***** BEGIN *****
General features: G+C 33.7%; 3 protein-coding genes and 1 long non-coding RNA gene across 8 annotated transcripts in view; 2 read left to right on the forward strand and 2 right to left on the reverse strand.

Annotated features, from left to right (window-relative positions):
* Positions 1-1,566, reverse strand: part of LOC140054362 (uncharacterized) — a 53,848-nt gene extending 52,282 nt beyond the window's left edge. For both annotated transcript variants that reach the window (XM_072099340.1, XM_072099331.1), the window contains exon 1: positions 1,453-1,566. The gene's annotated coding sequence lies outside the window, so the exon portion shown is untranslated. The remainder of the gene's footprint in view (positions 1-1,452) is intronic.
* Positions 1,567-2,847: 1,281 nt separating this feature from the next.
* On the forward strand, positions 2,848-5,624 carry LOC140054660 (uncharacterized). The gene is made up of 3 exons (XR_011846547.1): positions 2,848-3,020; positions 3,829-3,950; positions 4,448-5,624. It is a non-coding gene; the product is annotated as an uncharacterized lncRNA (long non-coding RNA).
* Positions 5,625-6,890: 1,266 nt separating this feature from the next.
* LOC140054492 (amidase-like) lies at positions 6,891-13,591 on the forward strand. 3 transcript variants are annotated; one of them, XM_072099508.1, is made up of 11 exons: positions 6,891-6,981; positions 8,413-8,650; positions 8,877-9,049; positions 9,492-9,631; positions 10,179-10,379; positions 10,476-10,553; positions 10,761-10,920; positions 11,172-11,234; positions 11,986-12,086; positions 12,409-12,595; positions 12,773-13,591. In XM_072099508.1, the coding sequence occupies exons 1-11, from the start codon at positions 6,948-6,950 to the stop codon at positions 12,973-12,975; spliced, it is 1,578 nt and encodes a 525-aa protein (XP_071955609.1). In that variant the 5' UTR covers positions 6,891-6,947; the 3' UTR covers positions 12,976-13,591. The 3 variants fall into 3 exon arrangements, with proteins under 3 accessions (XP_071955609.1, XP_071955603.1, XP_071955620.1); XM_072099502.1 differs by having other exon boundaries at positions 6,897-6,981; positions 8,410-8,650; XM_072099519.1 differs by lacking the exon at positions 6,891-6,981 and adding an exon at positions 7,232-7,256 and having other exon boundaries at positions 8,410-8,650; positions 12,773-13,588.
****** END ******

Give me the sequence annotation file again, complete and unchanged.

General features: G+C 33.7%; 3 protein-coding genes and 1 long non-coding RNA gene across 8 annotated transcripts in view; 2 read left to right on the forward strand and 2 right to left on the reverse strand.

Annotated features, from left to right (window-relative positions):
* Positions 1-1,566, reverse strand: part of LOC140054362 (uncharacterized) — a 53,848-nt gene extending 52,282 nt beyond the window's left edge. For both annotated transcript variants that reach the window (XM_072099340.1, XM_072099331.1), the window contains exon 1: positions 1,453-1,566. The gene's annotated coding sequence lies outside the window, so the exon portion shown is untranslated. The remainder of the gene's footprint in view (positions 1-1,452) is intronic.
* Positions 1,567-2,847: 1,281 nt separating this feature from the next.
* On the forward strand, positions 2,848-5,624 carry LOC140054660 (uncharacterized). The gene is made up of 3 exons (XR_011846547.1): positions 2,848-3,020; positions 3,829-3,950; positions 4,448-5,624. It is a non-coding gene; the product is annotated as an uncharacterized lncRNA (long non-coding RNA).
* Positions 5,625-6,890: 1,266 nt separating this feature from the next.
* LOC140054492 (amidase-like) lies at positions 6,891-13,591 on the forward strand. 3 transcript variants are annotated; one of them, XM_072099508.1, is made up of 11 exons: positions 6,891-6,981; positions 8,413-8,650; positions 8,877-9,049; positions 9,492-9,631; positions 10,179-10,379; positions 10,476-10,553; positions 10,761-10,920; positions 11,172-11,234; positions 11,986-12,086; positions 12,409-12,595; positions 12,773-13,591. In XM_072099508.1, the coding sequence occupies exons 1-11, from the start codon at positions 6,948-6,950 to the stop codon at positions 12,973-12,975; spliced, it is 1,578 nt and encodes a 525-aa protein (XP_071955609.1). In that variant the 5' UTR covers positions 6,891-6,947; the 3' UTR covers positions 12,976-13,591. The 3 variants fall into 3 exon arrangements, with proteins under 3 accessions (XP_071955609.1, XP_071955603.1, XP_071955620.1); XM_072099502.1 differs by having other exon boundaries at positions 6,897-6,981; positions 8,410-8,650; XM_072099519.1 differs by lacking the exon at positions 6,891-6,981 and adding an exon at positions 7,232-7,256 and having other exon boundaries at positions 8,410-8,650; positions 12,773-13,588.